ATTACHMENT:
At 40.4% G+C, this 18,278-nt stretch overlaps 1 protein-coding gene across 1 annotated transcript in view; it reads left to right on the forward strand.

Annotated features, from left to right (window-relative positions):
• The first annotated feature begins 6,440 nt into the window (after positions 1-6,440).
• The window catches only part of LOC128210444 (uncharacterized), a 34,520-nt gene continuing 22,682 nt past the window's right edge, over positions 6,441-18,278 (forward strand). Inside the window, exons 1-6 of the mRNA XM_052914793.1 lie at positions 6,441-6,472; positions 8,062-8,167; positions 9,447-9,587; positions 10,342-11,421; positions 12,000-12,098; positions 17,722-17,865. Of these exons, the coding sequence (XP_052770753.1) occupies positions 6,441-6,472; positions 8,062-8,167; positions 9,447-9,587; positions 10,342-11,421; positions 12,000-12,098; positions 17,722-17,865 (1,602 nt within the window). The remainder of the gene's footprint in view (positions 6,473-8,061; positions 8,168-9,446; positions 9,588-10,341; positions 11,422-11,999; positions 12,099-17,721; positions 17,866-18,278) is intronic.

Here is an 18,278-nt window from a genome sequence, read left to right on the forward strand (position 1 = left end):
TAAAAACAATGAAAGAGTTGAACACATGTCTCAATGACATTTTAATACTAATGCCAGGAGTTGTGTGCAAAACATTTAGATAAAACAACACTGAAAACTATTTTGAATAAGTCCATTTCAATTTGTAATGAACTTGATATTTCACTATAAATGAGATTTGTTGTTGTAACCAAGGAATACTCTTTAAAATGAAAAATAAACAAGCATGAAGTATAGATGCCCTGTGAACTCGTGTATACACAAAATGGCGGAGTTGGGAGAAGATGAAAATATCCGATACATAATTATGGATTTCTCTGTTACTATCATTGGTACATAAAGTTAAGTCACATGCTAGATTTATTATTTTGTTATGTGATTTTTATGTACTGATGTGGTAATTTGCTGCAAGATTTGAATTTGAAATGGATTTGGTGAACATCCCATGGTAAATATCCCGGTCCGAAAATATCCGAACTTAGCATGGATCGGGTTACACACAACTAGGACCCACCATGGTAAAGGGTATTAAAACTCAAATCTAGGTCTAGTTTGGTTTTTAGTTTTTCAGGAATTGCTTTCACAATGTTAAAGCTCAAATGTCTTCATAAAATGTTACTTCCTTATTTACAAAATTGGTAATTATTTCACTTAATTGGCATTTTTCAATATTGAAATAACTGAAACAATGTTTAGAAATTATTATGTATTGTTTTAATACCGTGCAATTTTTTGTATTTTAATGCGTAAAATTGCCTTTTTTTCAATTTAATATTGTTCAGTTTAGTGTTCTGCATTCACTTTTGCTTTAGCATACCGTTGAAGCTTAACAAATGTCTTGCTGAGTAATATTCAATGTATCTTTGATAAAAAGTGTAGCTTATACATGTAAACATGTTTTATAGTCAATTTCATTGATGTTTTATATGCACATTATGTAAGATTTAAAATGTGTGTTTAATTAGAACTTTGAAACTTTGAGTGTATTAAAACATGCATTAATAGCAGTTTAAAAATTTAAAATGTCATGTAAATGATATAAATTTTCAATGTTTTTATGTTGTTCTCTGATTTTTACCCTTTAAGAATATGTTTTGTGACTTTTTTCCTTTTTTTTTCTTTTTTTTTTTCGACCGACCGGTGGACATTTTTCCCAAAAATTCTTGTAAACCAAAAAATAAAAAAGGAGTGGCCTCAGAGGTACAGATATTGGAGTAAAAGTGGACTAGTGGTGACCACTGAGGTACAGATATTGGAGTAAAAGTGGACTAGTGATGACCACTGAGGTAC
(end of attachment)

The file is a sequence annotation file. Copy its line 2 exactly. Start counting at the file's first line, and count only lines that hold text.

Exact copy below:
Annotated features, from left to right (window-relative positions):